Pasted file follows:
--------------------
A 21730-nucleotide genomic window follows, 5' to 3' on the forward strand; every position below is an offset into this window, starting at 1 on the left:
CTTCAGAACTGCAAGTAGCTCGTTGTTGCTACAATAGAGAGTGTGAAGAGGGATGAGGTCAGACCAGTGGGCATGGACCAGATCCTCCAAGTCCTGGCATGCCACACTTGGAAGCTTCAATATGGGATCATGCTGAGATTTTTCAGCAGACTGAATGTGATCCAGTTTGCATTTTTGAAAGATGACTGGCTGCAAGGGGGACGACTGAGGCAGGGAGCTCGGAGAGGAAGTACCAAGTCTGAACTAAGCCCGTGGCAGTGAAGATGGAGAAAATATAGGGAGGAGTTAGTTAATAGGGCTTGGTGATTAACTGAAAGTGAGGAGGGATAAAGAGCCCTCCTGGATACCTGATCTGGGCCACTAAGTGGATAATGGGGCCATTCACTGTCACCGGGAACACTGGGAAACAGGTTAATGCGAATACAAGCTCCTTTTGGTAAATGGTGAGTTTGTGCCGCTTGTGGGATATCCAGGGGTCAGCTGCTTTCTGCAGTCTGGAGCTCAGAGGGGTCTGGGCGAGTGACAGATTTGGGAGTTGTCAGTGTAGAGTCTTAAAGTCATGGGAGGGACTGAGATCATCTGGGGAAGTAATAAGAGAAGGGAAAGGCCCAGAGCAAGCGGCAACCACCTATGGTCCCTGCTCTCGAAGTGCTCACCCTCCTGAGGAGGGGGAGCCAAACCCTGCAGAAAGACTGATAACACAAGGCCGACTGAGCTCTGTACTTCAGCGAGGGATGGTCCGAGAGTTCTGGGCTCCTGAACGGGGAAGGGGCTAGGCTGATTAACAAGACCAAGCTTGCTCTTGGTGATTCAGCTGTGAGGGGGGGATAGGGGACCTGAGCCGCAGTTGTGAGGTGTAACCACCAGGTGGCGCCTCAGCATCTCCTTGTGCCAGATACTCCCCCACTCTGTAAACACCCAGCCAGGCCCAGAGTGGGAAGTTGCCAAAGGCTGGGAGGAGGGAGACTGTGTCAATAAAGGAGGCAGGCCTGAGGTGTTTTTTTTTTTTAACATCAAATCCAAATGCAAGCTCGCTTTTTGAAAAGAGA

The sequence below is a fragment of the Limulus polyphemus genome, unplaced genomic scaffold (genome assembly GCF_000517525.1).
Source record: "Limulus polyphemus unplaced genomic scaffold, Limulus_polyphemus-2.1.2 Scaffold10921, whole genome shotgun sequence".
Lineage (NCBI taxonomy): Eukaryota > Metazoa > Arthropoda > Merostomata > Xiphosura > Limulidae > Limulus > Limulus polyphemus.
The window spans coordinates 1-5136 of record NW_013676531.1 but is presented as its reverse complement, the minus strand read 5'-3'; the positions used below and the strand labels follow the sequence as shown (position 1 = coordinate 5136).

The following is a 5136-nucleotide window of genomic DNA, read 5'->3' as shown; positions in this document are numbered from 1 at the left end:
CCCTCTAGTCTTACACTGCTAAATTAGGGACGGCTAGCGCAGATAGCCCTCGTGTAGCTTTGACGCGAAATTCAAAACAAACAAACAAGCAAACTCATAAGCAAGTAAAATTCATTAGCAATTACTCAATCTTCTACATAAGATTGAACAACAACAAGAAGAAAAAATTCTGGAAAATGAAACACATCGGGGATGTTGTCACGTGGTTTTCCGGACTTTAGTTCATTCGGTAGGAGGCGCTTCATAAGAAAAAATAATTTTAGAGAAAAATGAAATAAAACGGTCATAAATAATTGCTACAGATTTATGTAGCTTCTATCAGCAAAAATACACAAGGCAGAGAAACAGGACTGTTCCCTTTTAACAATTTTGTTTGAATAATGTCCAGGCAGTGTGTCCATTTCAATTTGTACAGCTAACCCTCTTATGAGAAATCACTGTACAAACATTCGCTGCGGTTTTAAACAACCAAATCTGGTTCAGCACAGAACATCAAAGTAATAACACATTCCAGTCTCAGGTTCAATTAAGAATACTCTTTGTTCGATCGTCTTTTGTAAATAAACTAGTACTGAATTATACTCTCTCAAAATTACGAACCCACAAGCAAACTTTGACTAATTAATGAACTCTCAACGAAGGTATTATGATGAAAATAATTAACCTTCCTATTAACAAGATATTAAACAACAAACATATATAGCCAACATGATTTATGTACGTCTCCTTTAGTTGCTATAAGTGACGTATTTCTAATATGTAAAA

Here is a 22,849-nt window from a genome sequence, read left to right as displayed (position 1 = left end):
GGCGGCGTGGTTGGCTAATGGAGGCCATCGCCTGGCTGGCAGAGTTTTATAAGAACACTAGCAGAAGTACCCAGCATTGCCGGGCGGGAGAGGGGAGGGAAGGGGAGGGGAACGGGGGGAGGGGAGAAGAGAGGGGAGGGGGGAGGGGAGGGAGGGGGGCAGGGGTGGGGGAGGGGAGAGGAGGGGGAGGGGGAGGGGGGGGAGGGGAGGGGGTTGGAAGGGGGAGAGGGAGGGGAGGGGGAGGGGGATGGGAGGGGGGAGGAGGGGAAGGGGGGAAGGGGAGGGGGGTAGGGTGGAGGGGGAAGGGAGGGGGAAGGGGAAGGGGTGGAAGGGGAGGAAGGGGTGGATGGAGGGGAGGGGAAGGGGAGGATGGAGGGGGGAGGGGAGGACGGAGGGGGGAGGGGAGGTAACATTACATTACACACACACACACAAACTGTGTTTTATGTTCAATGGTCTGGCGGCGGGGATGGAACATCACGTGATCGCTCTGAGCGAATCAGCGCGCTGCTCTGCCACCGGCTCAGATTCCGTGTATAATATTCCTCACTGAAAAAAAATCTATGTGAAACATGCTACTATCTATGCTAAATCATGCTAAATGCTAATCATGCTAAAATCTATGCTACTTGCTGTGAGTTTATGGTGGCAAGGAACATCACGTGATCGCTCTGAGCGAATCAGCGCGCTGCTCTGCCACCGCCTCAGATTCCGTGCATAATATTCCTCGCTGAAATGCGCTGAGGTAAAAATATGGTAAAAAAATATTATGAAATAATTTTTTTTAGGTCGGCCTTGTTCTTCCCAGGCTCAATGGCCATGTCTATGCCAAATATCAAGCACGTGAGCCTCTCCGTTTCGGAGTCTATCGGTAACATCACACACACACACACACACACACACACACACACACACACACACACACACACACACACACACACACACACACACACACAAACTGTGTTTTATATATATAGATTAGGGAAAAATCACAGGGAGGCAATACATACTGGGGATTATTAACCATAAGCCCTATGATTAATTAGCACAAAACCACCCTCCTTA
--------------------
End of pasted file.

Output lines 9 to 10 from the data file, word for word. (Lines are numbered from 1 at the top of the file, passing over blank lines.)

Here is a 22,849-nt window from a genome sequence, read left to right as displayed (position 1 = left end):
GGCGGCGTGGTTGGCTAATGGAGGCCATCGCCTGGCTGGCAGAGTTTTATAAGAACACTAGCAGAAGTACCCAGCATTGCCGGGCGGGAGAGGGGAGGGAAGGGGAGGGGAACGGGGGGAGGGGAGAAGAGAGGGGAGGGGGGAGGGGAGGGAGGGGGGCAGGGGTGGGGGAGGGGAGAGGAGGGGGAGGGGGAGGGGGGGGAGGGGAGGGGGTTGGAAGGGGGAGAGGGAGGGGAGGGGGAGGGGGATGGGAGGGGGGAGGAGGGGAAGGGGGGAAGGGGAGGGGGGTAGGGTGGAGGGGGAAGGGAGGGGGAAGGGGAAGGGGTGGAAGGGGAGGAAGGGGTGGATGGAGGGGAGGGGAAGGGGAGGATGGAGGGGGGAGGGGAGGACGGAGGGGGGAGGGGAGGTAACATTACATTACACACACACACACAAACTGTGTTTTATGTTCAATGGTCTGGCGGCGGGGATGGAACATCACGTGATCGCTCTGAGCGAATCAGCGCGCTGCTCTGCCACCGGCTCAGATTCCGTGTATAATATTCCTCACTGAAAAAAAATCTATGTGAAACATGCTACTATCTATGCTAAATCATGCTAAATGCTAATCATGCTAAAATCTATGCTACTTGCTGTGAGTTTATGGTGGCAAGGAACATCACGTGATCGCTCTGAGCGAATCAGCGCGCTGCTCTGCCACCGCCTCAGATTCCGTGCATAATATTCCTCGCTGAAATGCGCTGAGGTAAAAATATGGTAAAAAAATATTATGAAATAATTTTTTTTAGGTCGGCCTTGTTCTTCCCAGGCTCAATGGCCATGTCTATGCCAAATATCAAGCACGTGAGCCTCTCCGTTTCGGAGTCTATCGGTAACATCACACACACACACACACACACACACACACACACACACACACACACACACACACACACACACACACACACACACACACAAACTGTGTTTTATATATATAGATTAGGGAAAAATCACAGGGAGGCAATACATACTGGGGATTATTAACCATAAGCCCTATGATTAATTAGCACAAAACCACCCTCCTTA